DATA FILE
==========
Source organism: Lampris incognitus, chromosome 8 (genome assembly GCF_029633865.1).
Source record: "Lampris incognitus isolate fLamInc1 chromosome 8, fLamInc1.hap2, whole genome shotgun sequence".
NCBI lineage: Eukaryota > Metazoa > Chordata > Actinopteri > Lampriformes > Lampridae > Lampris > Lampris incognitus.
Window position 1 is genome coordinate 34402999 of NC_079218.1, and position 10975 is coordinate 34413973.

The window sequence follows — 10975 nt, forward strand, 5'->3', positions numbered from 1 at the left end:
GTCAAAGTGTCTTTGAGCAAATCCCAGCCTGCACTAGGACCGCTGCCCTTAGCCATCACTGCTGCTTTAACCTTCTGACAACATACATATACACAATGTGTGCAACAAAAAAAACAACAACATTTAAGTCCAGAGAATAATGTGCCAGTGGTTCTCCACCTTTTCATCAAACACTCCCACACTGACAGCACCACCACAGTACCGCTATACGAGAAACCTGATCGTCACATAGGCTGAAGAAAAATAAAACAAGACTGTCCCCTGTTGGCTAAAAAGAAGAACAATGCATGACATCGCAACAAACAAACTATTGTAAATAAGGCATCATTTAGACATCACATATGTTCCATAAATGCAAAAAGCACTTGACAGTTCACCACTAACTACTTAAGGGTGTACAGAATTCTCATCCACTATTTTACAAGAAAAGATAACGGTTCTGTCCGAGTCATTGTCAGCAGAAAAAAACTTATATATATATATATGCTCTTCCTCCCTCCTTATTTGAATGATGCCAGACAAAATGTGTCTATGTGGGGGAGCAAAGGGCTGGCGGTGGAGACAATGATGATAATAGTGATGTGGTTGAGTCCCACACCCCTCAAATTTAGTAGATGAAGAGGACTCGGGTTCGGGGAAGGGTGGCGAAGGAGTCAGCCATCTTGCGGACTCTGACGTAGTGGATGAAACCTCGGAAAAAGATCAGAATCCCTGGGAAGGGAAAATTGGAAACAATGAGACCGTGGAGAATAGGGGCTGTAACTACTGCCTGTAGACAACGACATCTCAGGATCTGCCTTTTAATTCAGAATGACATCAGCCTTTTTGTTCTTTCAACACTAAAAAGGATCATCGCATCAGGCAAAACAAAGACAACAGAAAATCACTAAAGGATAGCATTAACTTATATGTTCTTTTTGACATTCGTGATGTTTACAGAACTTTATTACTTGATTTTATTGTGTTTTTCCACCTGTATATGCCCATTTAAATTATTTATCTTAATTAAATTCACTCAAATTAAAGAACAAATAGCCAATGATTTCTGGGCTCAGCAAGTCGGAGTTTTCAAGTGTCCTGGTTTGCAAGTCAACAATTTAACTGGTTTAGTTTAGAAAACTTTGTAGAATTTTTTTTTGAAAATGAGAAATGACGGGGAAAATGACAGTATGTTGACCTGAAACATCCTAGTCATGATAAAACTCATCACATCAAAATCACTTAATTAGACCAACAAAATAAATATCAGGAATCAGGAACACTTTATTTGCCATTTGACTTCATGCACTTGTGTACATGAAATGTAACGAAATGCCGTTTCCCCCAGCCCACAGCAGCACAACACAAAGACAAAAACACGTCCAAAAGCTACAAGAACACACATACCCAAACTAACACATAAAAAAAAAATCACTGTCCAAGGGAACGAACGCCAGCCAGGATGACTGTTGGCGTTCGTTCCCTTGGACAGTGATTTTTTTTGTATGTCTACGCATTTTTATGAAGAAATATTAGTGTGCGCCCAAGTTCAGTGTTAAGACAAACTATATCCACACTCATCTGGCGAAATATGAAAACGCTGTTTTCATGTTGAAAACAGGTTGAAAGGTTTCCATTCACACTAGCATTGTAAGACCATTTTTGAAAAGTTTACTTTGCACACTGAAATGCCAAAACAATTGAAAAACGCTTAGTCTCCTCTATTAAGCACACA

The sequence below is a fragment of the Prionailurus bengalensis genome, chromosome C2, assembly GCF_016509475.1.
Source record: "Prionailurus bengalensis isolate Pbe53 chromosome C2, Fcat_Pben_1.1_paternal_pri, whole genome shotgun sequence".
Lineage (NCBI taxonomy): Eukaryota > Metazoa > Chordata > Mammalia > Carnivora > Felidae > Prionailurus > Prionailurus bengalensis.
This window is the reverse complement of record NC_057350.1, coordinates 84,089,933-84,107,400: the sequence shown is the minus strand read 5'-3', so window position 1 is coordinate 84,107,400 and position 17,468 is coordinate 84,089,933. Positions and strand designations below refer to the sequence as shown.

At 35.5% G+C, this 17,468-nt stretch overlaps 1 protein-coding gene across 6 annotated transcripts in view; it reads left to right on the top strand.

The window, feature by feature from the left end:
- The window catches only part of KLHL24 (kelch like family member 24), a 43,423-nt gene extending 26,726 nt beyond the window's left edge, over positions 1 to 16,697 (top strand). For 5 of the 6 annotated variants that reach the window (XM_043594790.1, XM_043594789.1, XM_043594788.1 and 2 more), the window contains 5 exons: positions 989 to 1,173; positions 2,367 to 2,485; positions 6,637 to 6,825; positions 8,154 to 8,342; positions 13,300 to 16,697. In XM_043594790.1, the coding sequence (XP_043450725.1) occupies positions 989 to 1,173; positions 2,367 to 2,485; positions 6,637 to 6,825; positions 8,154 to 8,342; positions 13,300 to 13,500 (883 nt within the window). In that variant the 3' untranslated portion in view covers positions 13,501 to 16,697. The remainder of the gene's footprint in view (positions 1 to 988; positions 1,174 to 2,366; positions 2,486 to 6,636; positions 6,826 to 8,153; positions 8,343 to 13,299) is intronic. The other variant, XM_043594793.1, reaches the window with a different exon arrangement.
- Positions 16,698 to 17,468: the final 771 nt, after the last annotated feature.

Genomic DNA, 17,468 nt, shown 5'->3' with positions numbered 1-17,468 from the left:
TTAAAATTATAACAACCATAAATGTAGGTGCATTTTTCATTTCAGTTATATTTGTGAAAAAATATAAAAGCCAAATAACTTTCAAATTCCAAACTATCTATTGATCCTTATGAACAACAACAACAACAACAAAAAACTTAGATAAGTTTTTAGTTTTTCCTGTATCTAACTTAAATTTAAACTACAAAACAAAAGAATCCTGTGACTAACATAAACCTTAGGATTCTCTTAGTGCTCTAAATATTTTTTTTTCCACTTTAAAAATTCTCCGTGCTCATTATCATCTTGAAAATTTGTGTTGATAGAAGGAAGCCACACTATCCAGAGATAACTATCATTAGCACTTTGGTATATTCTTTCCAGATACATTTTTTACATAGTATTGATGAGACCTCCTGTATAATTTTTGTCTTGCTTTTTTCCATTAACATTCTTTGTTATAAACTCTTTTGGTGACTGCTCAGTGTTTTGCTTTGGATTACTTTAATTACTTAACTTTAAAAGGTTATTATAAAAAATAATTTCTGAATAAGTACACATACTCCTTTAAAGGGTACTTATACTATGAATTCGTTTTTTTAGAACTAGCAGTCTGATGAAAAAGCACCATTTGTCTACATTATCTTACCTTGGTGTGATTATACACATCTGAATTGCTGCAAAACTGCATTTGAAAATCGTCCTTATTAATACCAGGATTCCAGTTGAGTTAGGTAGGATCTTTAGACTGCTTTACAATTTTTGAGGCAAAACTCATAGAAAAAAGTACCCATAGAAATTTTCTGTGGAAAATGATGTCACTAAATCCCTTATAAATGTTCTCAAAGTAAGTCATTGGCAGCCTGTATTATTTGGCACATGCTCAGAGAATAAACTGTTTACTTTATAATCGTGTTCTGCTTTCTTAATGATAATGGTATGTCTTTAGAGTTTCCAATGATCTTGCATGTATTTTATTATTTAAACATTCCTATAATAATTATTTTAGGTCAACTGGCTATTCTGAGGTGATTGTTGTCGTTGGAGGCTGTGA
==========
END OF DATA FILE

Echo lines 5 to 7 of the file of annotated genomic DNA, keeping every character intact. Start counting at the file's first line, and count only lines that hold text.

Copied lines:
The window sequence follows — 10975 nt, forward strand, 5'->3', positions numbered from 1 at the left end:
GTCAAAGTGTCTTTGAGCAAATCCCAGCCTGCACTAGGACCGCTGCCCTTAGCCATCACTGCTGCTTTAACCTTCTGACAACATACATATACACAATGTGTGCAACAAAAAAAACAACAACATTTAAGTCCAGAGAATAATGTGCCAGTGGTTCTCCACCTTTTCATCAAACACTCCCACACTGACAGCACCACCACAGTACCGCTATACGAGAAACCTGATCGTCACATAGGCTGAAGAAAAATAAAACAAGACTGTCCCCTGTTGGCTAAAAAGAAGAACAATGCATGACATCGCAACAAACAAACTATTGTAAATAAGGCATCATTTAGACATCACATATGTTCCATAAATGCAAAAAGCACTTGACAGTTCACCACTAACTACTTAAGGGTGTACAGAATTCTCATCCACTATTTTACAAGAAAAGATAACGGTTCTGTCCGAGTCATTGTCAGCAGAAAAAAACTTATATATATATATATGCTCTTCCTCCCTCCTTATTTGAATGATGCCAGACAAAATGTGTCTATGTGGGGGAGCAAAGGGCTGGCGGTGGAGACAATGATGATAATAGTGATGTGGTTGAGTCCCACACCCCTCAAATTTAGTAGATGAAGAGGACTCGGGTTCGGGGAAGGGTGGCGAAGGAGTCAGCCATCTTGCGGACTCTGACGTAGTGGATGAAACCTCGGAAAAAGATCAGAATCCCTGGGAAGGGAAAATTGGAAACAATGAGACCGTGGAGAATAGGGGCTGTAACTACTGCCTGTAGACAACGACATCTCAGGATCTGCCTTTTAATTCAGAATGACATCAGCCTTTTTGTTCTTTCAACACTAAAAAGGATCATCGCATCAGGCAAAACAAAGACAACAGAAAATCACTAAAGGATAGCATTAACTTATATGTTCTTTTTGACATTCGTGATGTTTACAGAACTTTATTACTTGATTTTATTGTGTTTTTCCACCTGTATATGCCCATTTAAATTATTTATCTTAATTAAATTCACTCAAATTAAAGAACAAATAGCCAATGATTTCTGGGCTCAGCAAGTCGGAGTTTTCAAGTGTCCTGGTTTGCAAGTCAACAATTTAACTGGTTTAGTTTAGAAAACTTTGTAGAATTTTTTTTTGAAAATGAGAAATGACGGGGAAAATGACAGTATGTTGACCTGAAACATCCTAGTCATGATAAAACTCATCACATCAAAATCACTTAATTAGACCAACAAAATAAATATCAGGAATCAGGAACACTTTATTTGCCATTTGACTTCATGCACTTGTGTACATGAAATGTAACGAAATGCCGTTTCCCCCAGCCCACAGCAGCACAACACAAAGACAAAAACACGTCCAAAAGCTACAAGAACACACATACCCAAACTAACACATAAAAAAAAAATCACTGTCCAAGGGAACGAACGCCAGCCAGGATGACTGTTGGCGTTCGTTCCCTTGGACAGTGATTTTTTTTGTATGTCTACGCATTTTTATGAAGAAATATTAGTGTGCGCCCAAGTTCAGTGTTAAGACAAACTATATCCACACTCATCTGGCGAAATATGAAAACGCTGTTTTCATGTTGAAAACAGGTTGAAAGGTTTCCATTCACACTAGCATTGTAAGACCATTTTTGAAAAGTTTACTTTGCACACTGAAATGCCAAAACAATTGAAAAACGCTTAGTCTCCTCTATTAAGCACACA

The sequence below is a fragment of the Prionailurus bengalensis genome, chromosome C2, assembly GCF_016509475.1.